Cinquanta Wants to Eliminate Short Programs

Discussion in 'Great Skate Debate' started by reese, Mar 26, 2014.

  1. Cyn

    Cyn Well-Known Member

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    If it didn't carry a felony charge, I would say that putting a contract out on this asshole wouldn't be a bad idea :sekret:.
     
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  2. Dr.Siouxs

    Dr.Siouxs Well-Known Member

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    Says the glock lady. :scream:
     
  3. TheIronLady

    TheIronLady New Member

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    I think violence is not going to win the battle of ideas. ;) That was pretty much all that Skate Fair had going for it.
     
  4. snoopy

    snoopy Team St. Petersburg

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    Er, I suspect even a backtracked threat like that could get sharpie and the board in legal trouble.
     
  5. Cyn

    Cyn Well-Known Member

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    That was not what I was implying anyone should do in real life -- the fact that even conspiring to do so is a felony (which I mentioned) negates any type of a threat.
     
  6. Xela M

    Xela M Active Member

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    It has also recently become Russia's most beloved winter sport :lol:
     
  7. aliceanne

    aliceanne Well-Known Member

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    The short program was created in the seventies to give free skating more weight vs. figures. Now figures are gone and the free skate is full of requirements similar to the short program. I think what is missing from skating now is a program that lets skaters freely interpret the music, but an interpretive program leaves lots of room for judging scandals. The thrust in skating is away from entertainment to competitive sport and competitve sport demands quantifiable results. With all the emphasis on jumping I wouldn't be surprised if that becomes a separate event one day with specialized skates and training, and no music or costume.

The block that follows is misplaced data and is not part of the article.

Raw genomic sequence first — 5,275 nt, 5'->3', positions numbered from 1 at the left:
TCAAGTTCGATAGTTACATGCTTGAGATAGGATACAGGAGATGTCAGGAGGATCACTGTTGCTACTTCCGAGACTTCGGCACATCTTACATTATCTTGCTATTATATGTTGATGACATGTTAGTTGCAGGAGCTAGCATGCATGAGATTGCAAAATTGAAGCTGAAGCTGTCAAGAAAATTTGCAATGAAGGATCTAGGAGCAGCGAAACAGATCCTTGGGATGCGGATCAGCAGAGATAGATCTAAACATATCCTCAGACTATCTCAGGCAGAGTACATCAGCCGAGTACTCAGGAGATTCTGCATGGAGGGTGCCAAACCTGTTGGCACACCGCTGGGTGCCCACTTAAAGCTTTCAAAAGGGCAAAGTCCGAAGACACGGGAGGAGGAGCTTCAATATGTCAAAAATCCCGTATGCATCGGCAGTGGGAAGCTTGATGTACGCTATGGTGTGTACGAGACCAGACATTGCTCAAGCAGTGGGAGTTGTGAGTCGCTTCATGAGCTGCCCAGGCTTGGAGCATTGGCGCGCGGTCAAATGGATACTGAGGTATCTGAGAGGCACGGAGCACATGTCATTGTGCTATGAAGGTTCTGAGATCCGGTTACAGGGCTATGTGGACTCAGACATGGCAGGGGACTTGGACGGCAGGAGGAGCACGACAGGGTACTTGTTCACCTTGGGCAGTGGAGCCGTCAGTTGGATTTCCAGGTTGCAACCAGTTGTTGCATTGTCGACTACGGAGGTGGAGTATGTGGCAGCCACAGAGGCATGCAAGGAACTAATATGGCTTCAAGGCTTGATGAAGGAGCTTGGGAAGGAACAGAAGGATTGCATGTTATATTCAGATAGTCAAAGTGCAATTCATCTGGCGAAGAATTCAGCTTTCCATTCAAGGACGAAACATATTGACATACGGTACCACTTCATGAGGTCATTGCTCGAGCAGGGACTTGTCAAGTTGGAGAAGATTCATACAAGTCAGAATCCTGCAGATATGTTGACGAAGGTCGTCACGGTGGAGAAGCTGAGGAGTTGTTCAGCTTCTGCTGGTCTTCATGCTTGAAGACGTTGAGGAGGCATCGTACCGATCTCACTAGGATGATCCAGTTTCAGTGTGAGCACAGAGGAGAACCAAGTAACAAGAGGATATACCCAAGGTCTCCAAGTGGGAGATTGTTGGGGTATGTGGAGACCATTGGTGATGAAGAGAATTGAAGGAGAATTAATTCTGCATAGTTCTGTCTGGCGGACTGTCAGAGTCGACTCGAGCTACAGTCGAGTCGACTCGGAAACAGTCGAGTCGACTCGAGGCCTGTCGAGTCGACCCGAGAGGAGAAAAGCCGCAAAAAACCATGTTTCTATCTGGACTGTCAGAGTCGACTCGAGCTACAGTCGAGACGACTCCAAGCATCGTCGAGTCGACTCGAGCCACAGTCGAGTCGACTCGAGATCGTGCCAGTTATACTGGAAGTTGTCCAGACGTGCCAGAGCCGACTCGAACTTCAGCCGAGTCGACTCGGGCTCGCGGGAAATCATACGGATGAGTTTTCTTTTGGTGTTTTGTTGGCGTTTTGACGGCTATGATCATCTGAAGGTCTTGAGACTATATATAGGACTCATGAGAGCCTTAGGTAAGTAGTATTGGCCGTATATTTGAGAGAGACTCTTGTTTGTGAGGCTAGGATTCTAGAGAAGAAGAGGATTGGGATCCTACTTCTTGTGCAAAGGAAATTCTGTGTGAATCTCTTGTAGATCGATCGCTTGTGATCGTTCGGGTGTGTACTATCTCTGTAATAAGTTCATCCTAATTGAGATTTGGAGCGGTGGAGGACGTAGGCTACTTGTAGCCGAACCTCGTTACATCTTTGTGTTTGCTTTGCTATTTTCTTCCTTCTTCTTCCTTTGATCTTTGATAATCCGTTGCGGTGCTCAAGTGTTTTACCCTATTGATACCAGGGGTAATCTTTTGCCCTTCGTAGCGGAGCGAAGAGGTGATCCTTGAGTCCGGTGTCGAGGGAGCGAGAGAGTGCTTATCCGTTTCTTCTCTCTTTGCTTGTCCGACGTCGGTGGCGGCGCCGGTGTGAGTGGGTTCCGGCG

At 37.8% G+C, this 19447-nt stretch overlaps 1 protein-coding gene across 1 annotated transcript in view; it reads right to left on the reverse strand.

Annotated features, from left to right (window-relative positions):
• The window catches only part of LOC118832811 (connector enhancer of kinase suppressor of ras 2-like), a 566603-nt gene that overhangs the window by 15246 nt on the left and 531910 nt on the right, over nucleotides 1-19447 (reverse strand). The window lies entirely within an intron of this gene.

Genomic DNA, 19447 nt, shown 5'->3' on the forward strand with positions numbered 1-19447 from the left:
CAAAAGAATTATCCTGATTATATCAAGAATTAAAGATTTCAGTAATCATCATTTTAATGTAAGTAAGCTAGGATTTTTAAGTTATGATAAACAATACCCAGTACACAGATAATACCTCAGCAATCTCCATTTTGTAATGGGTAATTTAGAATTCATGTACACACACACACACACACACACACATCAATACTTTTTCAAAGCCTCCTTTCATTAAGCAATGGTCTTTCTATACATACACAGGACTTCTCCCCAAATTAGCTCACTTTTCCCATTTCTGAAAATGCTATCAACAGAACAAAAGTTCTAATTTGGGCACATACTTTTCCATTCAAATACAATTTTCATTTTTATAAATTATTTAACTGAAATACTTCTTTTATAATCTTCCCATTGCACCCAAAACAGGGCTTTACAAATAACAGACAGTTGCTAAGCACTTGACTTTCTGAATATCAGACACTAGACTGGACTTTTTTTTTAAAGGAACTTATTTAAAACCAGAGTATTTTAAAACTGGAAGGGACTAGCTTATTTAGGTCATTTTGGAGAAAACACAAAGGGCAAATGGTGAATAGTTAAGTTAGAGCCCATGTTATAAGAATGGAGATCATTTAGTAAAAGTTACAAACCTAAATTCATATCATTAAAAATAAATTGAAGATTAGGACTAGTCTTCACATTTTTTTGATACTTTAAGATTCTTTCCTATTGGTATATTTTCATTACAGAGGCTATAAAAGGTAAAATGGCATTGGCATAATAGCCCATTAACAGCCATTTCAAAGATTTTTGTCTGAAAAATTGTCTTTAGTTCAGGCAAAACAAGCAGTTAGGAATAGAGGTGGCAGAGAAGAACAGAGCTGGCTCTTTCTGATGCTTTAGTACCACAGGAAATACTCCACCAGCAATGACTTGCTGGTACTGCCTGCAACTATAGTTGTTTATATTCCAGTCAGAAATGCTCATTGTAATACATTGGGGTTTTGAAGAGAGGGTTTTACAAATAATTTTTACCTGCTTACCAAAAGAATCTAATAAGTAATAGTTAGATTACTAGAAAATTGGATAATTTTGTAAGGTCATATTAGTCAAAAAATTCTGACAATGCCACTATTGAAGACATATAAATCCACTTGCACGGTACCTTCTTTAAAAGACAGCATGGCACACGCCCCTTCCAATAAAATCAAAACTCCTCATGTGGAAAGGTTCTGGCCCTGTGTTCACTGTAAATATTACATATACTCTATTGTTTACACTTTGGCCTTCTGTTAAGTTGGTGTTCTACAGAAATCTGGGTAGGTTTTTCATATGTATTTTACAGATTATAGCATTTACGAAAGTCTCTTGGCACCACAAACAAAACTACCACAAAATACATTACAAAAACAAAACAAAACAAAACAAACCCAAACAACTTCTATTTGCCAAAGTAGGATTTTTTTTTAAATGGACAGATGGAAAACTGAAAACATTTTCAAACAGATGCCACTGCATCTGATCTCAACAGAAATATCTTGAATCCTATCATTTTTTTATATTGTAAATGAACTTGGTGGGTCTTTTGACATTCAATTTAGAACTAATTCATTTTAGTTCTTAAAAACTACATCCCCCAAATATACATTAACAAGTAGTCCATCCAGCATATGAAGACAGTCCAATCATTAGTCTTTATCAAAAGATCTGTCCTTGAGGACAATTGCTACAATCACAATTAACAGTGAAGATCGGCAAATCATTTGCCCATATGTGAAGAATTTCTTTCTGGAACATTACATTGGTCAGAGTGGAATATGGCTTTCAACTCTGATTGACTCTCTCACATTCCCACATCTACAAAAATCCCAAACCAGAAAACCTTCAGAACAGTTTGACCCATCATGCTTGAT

8. Susan M

    Susan M Well-Known Member

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    I don't know about redefining, but I could live with renaming. I don't know how this word works in other languages, but in English, senior commonly refers to people over 60 or 65 in a general context or, in sports, to older athletes who now compete in a different circuit from the very best. I think tennis and golf both have Senior tours where competitors have to be over 40 or so. In skating, I think this level is called Adult (which is itself a funny commentary on how old/mature they think senior skaters are).

    Still I guess having Seniors who are younger than Adults kind of fits in a world where sections are bigger than regions. (I mean, how many regions can you fit into a 1 mile square block?)
     
    Last edited: Mar 28, 2014
  9. Skittl1321

    Skittl1321 Well-Known Member

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    You kind of misquoted me there. The craziest thing I was talking about was anonymous judges. The senior age category pull quote was in a separate paragraph.

    I still think if they are renaming an age category, junior is the one that is confusing.
     
  10. Susan M

    Susan M Well-Known Member

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    Thanks for bringing this to my attention. My apologies. There were spaces between each thing and I didn't recognize that the comment went with the bit above instead of the bit below. I've edited that part out now.

    What is confusing about juniors is not the name. Juniors is pretty standard terminology for the level below the big time. What makes it confusing is that athletes in the right age range are allowed to pick their level competition by competition. There was a proposal a couple years ago that skaters could not go back to juniors in the same season once they competed as seniors and that would have helped, at least for international competitors. I was sorry it wasn't adopted.